fire of talk, to which Charlotte, as became necessary, responded. Leaver, straw hat in hand, also stared straight ahead, and Charlotte, unobserved by either companion, looked at the head below her, its heavy, dark-brown hair ruffled by the wind of their progress, noted-not for the first time-the fine line of the partial profile, the shoulder in its gray flannel, the well-knit hand, tanned, like its owner's face, with much exposure. And, as she made these furtive observations, something within her breast, which she had thought well under control, became suddenly unmanageable.

"I'm sorry to desert you here, so ungallantly," Burns declared, bringing the car to a standstill at a cross-road. "If my friend here were quite fit I'd put him down, too, and give him the pleasure of walking in with you. In a week or two more I'll turn him loose. Looks pretty healthy, doesn't he?"

"I'm entirely able to walk in with Miss Ruston now," said Leaver, standing, hat in hand, in the road, as Charlotte adjusted her belongings and prepared to walk rapidly away.

"That's my affair, for a bit longer," and Burns put out a peremptory hand. "Be good and jump in. The lady will excuse you, and I won't, so there you are. Forgive me, Miss Ruston, and don't bring on heart failure by walking too fast in this August sun."

"I won't. Good-bye, and thank you both," and Charlotte set briskly off toward home, while the car swept round the turn and disappeared into a hollow of the road.

"That's what I call a particularly worth-while girl," commented Burns, as the Imp carried them away. "Beauty, and sense, and spirit, not to mention originality and a few other attributes. You don't often get them all combined. Good old family, according to my wife, but all gone now, and this girl left to make her way on her own resources. But perhaps you know all this already, since you've met her before?"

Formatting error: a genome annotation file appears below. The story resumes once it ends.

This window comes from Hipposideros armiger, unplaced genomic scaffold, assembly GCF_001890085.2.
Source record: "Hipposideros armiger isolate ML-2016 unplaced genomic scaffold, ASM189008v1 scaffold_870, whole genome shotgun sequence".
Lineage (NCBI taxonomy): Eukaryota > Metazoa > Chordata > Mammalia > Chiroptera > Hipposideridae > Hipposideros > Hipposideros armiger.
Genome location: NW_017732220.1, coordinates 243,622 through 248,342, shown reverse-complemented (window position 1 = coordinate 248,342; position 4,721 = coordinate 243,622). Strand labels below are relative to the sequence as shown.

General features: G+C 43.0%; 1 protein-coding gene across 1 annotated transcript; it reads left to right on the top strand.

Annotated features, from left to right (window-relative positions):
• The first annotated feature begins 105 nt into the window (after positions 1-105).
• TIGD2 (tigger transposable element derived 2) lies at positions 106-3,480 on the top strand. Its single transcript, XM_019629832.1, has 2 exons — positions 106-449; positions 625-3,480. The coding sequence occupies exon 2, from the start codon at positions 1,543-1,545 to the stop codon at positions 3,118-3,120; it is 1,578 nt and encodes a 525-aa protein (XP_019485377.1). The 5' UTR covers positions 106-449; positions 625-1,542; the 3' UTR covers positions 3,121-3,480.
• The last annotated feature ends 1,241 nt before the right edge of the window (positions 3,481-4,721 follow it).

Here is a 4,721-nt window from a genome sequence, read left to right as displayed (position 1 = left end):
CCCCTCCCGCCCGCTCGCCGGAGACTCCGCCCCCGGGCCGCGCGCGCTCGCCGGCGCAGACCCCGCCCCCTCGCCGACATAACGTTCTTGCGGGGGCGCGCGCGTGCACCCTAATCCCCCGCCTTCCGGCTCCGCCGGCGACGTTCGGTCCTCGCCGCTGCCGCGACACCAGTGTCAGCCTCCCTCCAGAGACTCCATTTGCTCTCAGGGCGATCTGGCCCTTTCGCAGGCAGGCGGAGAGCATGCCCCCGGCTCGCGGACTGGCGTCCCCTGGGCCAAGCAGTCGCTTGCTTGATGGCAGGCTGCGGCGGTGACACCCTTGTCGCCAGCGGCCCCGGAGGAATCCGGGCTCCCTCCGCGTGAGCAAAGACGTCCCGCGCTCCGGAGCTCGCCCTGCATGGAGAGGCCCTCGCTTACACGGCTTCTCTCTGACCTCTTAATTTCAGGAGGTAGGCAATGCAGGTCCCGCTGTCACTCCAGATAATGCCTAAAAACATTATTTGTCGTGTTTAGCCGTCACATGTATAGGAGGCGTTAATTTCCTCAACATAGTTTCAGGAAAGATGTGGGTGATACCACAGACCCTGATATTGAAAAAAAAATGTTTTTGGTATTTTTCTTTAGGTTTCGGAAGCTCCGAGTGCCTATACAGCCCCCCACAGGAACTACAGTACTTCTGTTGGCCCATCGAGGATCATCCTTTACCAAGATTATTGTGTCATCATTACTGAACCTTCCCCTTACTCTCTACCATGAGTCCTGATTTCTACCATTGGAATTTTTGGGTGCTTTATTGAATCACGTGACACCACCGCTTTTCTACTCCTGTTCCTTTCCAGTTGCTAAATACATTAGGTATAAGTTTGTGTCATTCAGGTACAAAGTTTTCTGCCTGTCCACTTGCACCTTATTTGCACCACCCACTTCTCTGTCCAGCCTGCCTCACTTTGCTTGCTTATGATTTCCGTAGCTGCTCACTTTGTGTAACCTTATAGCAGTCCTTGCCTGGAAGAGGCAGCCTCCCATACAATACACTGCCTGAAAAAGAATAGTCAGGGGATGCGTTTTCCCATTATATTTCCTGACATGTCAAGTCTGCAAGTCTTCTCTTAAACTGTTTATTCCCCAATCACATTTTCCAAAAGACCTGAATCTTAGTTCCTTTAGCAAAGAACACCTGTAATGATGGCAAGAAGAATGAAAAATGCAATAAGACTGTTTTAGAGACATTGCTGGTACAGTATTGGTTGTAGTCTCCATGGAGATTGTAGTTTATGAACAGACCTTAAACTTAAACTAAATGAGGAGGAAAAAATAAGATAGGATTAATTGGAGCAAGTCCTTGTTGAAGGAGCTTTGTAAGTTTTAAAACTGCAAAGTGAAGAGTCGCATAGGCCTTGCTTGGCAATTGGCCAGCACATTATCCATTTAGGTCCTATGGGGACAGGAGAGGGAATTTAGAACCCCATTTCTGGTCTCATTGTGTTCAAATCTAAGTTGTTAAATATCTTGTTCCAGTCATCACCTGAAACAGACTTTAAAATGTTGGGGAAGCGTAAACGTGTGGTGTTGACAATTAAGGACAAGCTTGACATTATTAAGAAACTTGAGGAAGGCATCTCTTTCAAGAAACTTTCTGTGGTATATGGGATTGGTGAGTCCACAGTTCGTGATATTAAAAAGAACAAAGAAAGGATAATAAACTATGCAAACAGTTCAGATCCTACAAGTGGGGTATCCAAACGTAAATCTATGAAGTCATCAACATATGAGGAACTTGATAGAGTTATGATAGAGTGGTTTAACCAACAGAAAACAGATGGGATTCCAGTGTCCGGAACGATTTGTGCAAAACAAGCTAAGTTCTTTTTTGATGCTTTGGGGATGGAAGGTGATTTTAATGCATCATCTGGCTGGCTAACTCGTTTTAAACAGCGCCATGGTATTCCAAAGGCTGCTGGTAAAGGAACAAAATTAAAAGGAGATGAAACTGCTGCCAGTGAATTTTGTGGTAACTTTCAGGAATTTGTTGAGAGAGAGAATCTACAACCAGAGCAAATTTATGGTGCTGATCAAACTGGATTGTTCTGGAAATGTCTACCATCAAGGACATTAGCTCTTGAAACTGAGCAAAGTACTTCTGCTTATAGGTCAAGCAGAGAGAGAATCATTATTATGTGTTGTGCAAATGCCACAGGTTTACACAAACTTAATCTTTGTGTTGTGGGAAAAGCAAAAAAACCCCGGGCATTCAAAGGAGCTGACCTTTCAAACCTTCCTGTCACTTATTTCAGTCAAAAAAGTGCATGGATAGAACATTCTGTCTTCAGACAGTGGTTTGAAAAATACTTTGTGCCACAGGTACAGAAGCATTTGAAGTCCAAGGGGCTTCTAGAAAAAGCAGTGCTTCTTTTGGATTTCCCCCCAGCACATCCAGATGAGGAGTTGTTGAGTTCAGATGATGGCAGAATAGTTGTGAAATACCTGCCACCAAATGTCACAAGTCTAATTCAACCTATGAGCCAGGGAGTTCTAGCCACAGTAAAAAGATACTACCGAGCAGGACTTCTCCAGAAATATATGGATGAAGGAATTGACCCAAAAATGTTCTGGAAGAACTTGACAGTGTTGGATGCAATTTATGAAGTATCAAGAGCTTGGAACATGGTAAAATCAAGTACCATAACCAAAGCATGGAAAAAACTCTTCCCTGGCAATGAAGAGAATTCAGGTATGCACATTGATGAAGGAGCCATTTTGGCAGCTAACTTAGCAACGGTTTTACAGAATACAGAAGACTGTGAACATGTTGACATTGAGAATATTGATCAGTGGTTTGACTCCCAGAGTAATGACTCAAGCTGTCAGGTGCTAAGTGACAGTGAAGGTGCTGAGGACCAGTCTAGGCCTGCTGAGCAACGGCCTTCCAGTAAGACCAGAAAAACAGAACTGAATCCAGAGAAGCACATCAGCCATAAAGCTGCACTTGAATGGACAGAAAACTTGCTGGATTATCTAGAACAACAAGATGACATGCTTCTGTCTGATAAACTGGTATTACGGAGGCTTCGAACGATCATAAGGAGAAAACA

"I know the main facts?-yes," Leaver responded. His lips had taken on a curiously tight set, since the car had left the corner. His eyes, under their strongly marked brows, narrowed a little, as he looked out across a field of corn yellowing in the sunlight. "She has visited more or less in Baltimore, where she has been very much admired."

"Why 'has been'?" queried Burns. "She doesn't look like a 'has-been' to me. More like very much of a 'now-and-here'-eh?"

"I mean only that since she has been thrown upon her own resources she has applied herself closely to the study of photography, and has been little seen in society."

"I imagine when she was seen she kept a few fellows guessing. She looks to me as if she might have refused her full share of men."

"I have no doubt of it."

That which Burns would have enjoyed saying next he refrained from. But to himself he made the observation: "By the signs I haven't much doubt you were one of them, old man." Aloud he questioned innocently:

"You know her rather well?"

"Quite well."

"Your manner says 'Drop it,'" observed Burns, with a keen glance at a side-face clean-cut against the landscape. "I've encountered that manner before, and I'll take warning accordingly. This is a fine day, and it's rather an interesting case I'm going to see, up this road. If you care to come in I'll be glad of your opinion, but I won't insist on it."

"Unless you really wish it, I'll stay out, thank you."